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5 Ways to Run Productive Remote Meetings

How can I run a more productive – remote – meeting?

If you’ve been struggling with this question, then consider some advice from Cynthia Spraggs on steps managers can take to help their employees get the most out of online meetings. Spraggs is the author of How To Work From Home And Actually Get SH*T Done and CEO of Virtira, a completely virtual company that helps other businesses work remotely. Before taking leadership of Virtira in 2011, Spraggs worked with large consulting and tech companies while completing her MBA and research into telecommuting.

Given all that companies and employees are dealing with in these uncertain times, here are five strategies from Spraggs on how companies can maximize their remote meetings so workers can perform at their best…and feel better doing so.

Original article here.

5 Ways to Run Productive Remote Meetings

1. Don’t Overstretch Virtual Meeting Times

According to Spraggs, two hours straight is the longest time that employees should be tethered to online meetings. Longer meeting times mean that not only will people begin to experience physical effects such as muscle and eye fatigue, but they may also become more distracted with home-based temptations while working remotely.

2. Don’t Reinvent the Wheel

Spraggs recommends using templates for meeting agendas, action items, business reviews, and other repeated elements of the workday to provide structure and keep things on track by acting as “virtual walls.” She suggests making these available from a central dashboard, and sharing clear instructions with all team members on where to find them.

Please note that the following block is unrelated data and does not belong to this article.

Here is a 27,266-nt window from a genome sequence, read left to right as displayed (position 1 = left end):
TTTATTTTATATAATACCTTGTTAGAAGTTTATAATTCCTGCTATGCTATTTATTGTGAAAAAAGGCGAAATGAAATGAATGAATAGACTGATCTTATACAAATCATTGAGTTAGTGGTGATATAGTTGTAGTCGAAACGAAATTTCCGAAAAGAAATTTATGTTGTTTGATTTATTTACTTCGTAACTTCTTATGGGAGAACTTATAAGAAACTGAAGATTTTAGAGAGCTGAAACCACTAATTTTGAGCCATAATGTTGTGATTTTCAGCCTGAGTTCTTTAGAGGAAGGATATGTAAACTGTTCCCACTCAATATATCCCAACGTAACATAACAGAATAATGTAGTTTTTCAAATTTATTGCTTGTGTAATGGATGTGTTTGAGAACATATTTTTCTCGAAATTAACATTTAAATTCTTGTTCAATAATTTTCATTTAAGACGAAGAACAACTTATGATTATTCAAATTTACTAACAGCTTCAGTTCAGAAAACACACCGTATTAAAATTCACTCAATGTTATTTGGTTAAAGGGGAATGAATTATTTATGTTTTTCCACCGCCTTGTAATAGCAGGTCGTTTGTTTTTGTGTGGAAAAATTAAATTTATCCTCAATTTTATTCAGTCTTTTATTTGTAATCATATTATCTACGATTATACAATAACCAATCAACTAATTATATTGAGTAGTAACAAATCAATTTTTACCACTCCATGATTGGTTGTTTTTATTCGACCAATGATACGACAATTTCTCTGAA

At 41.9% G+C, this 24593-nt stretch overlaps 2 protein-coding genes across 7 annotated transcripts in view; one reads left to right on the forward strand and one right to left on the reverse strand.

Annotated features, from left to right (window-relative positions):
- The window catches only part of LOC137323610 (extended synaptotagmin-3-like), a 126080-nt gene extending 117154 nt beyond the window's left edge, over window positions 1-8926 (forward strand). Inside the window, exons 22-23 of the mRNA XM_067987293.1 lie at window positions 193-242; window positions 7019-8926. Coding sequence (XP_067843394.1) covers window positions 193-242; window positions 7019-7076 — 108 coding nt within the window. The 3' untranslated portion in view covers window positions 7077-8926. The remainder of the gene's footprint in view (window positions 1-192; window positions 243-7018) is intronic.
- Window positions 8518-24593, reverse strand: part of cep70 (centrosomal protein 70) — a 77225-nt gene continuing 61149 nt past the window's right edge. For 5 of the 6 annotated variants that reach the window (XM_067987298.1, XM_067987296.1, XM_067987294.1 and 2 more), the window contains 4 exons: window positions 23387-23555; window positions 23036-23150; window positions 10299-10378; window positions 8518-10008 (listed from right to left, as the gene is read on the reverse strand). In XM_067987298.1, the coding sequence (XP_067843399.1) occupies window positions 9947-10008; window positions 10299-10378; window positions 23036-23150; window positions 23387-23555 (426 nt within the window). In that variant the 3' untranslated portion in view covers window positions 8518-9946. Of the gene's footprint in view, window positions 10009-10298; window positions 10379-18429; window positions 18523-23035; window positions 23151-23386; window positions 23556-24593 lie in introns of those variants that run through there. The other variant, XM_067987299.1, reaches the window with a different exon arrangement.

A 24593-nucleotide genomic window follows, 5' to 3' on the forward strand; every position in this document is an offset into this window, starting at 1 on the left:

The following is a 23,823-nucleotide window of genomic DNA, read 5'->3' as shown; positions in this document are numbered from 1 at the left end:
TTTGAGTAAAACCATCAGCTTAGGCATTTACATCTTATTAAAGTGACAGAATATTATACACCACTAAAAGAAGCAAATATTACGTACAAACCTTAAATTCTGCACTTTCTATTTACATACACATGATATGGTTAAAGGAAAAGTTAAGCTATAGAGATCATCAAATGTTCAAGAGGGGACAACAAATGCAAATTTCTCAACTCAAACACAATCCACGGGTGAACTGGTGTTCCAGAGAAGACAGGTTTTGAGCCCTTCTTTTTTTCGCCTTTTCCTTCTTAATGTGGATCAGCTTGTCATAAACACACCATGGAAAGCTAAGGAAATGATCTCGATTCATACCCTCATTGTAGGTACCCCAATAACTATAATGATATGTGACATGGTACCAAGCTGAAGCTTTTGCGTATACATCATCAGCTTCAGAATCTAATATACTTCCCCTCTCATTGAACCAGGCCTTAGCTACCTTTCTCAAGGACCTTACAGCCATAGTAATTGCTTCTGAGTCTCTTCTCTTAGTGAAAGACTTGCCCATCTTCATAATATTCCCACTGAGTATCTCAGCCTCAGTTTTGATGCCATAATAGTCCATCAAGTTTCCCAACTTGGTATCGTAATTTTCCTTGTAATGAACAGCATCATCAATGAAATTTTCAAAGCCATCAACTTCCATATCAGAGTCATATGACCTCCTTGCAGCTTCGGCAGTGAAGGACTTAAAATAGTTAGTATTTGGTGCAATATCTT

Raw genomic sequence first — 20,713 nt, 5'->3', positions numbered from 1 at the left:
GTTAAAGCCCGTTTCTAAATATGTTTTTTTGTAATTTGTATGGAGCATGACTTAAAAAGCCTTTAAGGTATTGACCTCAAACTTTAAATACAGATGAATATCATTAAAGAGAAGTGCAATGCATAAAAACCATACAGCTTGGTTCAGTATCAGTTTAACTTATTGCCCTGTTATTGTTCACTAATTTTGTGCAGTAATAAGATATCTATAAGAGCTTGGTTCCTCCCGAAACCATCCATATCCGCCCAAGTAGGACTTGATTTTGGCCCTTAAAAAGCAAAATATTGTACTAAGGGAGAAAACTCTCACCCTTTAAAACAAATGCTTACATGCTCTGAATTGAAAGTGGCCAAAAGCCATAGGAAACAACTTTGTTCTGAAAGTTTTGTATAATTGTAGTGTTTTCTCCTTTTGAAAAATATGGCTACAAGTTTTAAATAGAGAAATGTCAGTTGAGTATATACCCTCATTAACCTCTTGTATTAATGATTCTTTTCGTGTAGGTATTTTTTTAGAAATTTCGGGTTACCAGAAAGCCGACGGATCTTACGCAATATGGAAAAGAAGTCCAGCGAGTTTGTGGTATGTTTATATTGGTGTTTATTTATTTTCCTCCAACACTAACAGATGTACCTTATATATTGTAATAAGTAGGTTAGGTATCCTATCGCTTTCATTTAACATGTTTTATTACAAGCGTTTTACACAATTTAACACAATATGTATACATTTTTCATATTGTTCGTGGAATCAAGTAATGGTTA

3. Avoid Inviting People to Unnecessary Meetings

How do successful remote teams determine whether or not a meeting is warranted? One key, Spraggs emphasizes, is to carefully review and cull the guest list and avoid “inviting a whole host of people to a meeting who don’t need to be there.” If an employee doesn’t really need to participate in a particular meeting, then don’t tie up their limited hours by requiring that they dial in.

4. Document Meeting Decisions

While informal office-based meetings could be productive, Spraggs maintains that “loosey-goosey” meetings held online are ineffective if they don’t have a clear point behind them. “To accomplish anything of substance, set a strong agenda and stick to it,” she says. She also recommends soliciting opinions from the entire group, using anonymous input forms for those who are uncomfortable with sharing during the meeting. “Like a contract, you need to document what the team decided, and what the priorities are,” Spraggs explains. “Put those in the meeting minutes, distribute, and follow up on them.”

5. Cut Down on Distractions

Work-from-home distractions can throw off employees and managers alike. To improve productivity, Spraggs suggests setting some ground rules for all video conference participants, including turning off cell phones and notifications. “When managers ran meetings in a conference room, they could ban phones and have everyone’s attention,” she says. “With remote meetings, managers have lost that control.”

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